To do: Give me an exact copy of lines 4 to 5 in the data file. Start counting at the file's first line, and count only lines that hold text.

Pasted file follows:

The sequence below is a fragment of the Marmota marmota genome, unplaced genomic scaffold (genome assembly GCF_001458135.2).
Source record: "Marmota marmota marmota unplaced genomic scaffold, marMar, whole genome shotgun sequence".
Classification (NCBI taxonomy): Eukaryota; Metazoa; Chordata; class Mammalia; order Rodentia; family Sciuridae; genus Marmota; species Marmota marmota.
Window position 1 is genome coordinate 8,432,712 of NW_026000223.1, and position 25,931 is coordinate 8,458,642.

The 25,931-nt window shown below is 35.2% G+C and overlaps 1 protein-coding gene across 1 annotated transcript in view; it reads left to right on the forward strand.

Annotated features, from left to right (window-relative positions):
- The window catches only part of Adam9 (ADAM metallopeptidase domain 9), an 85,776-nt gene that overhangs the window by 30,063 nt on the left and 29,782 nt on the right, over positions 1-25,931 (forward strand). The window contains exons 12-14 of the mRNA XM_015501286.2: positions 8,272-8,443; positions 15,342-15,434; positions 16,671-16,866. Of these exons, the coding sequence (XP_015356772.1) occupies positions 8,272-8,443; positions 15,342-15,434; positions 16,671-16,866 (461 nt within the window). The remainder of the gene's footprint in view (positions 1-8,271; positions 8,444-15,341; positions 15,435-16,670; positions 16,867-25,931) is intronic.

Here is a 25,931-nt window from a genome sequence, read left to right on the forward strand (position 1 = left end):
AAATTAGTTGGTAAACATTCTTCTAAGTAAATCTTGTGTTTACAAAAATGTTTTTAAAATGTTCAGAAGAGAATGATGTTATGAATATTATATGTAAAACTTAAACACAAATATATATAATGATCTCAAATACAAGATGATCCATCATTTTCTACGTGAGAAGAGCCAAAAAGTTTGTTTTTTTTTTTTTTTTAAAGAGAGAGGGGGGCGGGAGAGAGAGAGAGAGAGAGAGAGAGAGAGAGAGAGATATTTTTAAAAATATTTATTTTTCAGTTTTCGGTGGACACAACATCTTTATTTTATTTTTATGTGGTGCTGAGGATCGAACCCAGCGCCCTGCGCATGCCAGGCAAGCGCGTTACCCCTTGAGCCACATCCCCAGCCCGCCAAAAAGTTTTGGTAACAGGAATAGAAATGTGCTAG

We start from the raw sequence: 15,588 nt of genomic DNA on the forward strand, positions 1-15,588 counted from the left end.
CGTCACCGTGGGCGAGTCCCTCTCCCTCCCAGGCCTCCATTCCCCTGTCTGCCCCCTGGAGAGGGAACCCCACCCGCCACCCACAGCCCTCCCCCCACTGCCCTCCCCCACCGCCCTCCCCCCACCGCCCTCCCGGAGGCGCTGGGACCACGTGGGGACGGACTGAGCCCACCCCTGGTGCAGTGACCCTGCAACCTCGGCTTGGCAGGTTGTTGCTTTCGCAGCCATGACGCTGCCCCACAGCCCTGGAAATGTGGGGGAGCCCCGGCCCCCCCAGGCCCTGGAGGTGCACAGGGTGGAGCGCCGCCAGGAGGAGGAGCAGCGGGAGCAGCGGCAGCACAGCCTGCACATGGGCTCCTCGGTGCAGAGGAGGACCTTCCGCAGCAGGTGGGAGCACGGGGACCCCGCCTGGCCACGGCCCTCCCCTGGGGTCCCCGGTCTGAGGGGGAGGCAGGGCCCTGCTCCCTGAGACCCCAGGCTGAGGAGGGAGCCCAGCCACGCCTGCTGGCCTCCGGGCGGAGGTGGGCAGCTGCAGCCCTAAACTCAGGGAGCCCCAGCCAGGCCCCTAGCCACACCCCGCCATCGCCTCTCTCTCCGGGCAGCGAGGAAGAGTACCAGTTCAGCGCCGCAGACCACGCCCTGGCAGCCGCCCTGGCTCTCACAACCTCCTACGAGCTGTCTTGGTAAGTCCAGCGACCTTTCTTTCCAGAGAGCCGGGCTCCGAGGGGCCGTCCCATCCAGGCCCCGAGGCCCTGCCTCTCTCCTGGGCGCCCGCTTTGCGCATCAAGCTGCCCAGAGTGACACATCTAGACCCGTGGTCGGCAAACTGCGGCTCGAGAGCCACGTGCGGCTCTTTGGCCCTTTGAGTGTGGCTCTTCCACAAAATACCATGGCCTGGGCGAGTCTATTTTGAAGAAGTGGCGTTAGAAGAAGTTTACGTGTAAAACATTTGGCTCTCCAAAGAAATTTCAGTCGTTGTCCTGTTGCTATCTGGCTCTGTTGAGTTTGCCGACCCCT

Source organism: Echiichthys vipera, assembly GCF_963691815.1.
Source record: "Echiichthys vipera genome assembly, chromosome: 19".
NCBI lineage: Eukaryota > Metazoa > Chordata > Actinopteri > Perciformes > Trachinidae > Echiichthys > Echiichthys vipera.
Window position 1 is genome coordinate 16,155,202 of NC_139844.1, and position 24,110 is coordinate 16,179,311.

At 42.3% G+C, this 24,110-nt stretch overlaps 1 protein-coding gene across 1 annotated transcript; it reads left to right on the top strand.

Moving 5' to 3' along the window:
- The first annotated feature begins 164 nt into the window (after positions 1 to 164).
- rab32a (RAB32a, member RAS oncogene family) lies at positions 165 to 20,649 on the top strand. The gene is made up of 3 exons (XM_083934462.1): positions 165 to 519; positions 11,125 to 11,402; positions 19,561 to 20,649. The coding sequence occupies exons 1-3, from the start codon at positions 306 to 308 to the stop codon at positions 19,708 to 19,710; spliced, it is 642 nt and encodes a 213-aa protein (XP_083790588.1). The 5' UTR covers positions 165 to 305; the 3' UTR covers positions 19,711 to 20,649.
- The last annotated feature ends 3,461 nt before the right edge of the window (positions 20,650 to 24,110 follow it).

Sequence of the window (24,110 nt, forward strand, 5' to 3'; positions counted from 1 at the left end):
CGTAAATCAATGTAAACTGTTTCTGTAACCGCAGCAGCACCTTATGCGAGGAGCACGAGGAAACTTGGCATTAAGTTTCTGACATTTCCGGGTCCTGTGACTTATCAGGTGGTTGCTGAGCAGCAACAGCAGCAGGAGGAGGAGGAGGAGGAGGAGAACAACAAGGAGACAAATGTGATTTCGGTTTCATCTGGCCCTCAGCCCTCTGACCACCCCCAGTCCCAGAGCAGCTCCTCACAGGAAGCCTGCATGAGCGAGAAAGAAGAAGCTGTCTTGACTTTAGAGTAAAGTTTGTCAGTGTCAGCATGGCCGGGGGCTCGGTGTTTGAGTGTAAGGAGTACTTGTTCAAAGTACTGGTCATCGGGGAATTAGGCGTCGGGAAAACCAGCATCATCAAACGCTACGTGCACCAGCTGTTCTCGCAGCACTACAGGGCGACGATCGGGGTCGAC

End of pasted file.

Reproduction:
Window position 1 is genome coordinate 8,432,712 of NW_026000223.1, and position 25,931 is coordinate 8,458,642.

The 25,931-nt window shown below is 35.2% G+C and overlaps 1 protein-coding gene across 1 annotated transcript in view; it reads left to right on the forward strand.